Social Anxiety Disorder in Family Separations

Immigrants from Latin America have been migrating to the United States of America in recent years largely to escape violence in their home countries (Gamboa, 2018).  The unstable government is too weak to effectively combat violence from gangs, drug cartels, poverty, and crackdown on policies that better prevent and punish domestic violence.  Unfortunately, those that have come to America under the Trump Administration to escape these condition, have been met with cruel family separations where parents are separated from their children at the border–sometimes for months at a time.

After a long period of experiencing sustained toxic stress, children who were once crying uncontrollably in detention centers may now appear quiet or withdrawn (Santhanam, 2018).  This is because of the child’s cortisol levels becoming depressed. This is only one of the many physical effects of toxic stress.  Really, the long-term negative consequences of family separations can manifest in biological, psychological, and/ social spheres.  Children predisposed to anxiety disorders or other comorbid mental health problems such as Major Depressive Disorder are at a greater risk for Social Anxiety Disorder.

What is Social Anxiety Disorder?

According to the DSM-5, Social Anxiety Disorder is characterized by the following criteria.

  1.  Developmentally inappropriate and excessive fear or anxiety concerning separation from individual(s) to which the person in question is attached, as evidenced by at least three of the following:
  1. Recurrent excessive distress when anticipating or experiencing separation from home or from major attachment figures.
  2. Persistent and excessive worry about losing major attachment figures or about possible harm to them, such as illness, injury, disasters, or death.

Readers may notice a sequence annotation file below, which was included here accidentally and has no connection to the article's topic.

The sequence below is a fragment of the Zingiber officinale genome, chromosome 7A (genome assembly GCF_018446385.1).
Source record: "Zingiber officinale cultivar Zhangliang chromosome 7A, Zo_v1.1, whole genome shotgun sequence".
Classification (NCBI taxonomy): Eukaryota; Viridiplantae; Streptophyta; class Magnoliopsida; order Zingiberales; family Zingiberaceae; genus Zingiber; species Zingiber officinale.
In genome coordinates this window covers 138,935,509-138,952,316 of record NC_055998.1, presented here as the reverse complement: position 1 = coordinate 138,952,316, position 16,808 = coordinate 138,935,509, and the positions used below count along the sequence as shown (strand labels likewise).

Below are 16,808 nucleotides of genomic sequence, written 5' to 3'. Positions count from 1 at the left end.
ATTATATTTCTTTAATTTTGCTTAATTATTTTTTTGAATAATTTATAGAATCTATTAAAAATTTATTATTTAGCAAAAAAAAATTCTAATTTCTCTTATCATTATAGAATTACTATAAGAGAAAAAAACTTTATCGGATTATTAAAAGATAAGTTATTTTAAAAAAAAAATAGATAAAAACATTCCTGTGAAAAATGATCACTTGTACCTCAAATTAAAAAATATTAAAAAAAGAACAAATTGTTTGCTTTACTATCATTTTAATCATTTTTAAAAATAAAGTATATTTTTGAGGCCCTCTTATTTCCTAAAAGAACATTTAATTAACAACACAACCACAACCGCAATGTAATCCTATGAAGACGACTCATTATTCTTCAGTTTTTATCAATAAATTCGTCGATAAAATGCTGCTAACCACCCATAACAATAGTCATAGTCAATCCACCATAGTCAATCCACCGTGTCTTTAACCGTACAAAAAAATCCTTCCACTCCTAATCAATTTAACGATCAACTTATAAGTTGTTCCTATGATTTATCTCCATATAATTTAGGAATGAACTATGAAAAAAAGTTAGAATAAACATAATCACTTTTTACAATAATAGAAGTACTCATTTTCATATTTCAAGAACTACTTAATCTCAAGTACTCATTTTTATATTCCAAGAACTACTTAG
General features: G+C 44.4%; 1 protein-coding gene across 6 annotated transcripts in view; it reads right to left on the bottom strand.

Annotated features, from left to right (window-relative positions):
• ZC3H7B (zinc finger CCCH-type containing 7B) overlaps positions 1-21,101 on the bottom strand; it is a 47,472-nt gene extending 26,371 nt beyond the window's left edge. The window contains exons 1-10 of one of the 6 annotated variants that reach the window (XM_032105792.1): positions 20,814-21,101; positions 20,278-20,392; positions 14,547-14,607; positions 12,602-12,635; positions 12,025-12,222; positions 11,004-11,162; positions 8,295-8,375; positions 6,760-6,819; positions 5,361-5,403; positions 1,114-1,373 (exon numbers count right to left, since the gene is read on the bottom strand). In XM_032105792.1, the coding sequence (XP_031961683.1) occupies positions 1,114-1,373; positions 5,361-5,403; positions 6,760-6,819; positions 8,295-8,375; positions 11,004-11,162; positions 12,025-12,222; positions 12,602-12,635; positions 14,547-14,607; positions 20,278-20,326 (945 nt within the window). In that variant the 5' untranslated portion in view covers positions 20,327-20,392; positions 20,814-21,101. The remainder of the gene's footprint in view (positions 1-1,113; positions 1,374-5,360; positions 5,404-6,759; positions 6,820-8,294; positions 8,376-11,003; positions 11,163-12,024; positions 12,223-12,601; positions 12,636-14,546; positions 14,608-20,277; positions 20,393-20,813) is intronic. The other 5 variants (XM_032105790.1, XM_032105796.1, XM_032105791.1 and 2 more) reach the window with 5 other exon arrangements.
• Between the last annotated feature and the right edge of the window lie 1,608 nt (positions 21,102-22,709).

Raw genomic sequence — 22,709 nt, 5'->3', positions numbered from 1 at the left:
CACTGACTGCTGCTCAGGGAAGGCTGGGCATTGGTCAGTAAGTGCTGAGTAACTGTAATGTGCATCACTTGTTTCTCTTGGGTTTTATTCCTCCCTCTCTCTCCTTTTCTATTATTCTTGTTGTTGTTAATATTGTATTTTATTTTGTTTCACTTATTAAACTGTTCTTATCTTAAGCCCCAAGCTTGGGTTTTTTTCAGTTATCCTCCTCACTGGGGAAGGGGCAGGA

3. Persistent and excessive worry about experiencing an untoward event (e.g., getting lost, being kidnapped, having an accident, becoming ill) that causes separation from a major attachment figure.
  4. Persistent reluctance or refusal to go out, away from home, to school, to work, or elsewhere because of fear of separation
  5. Persistent and excessive fear or reluctance about being alone or without major attachment figures at home or in other settings.
  6. Persistent reluctance or refusal to sleep away from home or go to sleep without being near a major attachment figure.
  7. Repeated nightmares involving the theme of separation.
  8. Repeated complaints of physical symptoms (e.g., headaches, stomacheaches, nausea, vomiting) when separation from major attachment figures occurs or is anticipated.
  1. The fear, anxiety, or avoidance is persistent, lasting at least 4 weeks in children and adolescents and typically 6 months or more in adults.
  2. The disturbance causes clinically significant distress or impairment in social, academic, occupational, or other important areas of functioning.
  3. The disturbance is not better explained by another mental disorder, such as refusing to leave home because of excessive resistance to change in autism spectrum disorder; delusions or hallucinations concerning separation in psychotic disorders; refusal to go outside without a trusted companion in agoraphobia; worries about ill health or other harm befalling significant others in generalized anxiety disorder; or concerns about having an illness in illness anxiety disorder

(American Psychological Association, 2013).

If you recognize that you or your child may be experiencing these symptoms, consider seeking counseling.  Dr. Joseph Giardino has gained experience working with spanish-speaking and/ english-speaking immigrants that are experiencing toxic stress.  Weekly sessions help counteract the short-term and long-term effects of toxic stress. Mental health and physical health are inextricably linked, and working to improve one’s mental health also helps to improve one’s physical health. Call today to get started!

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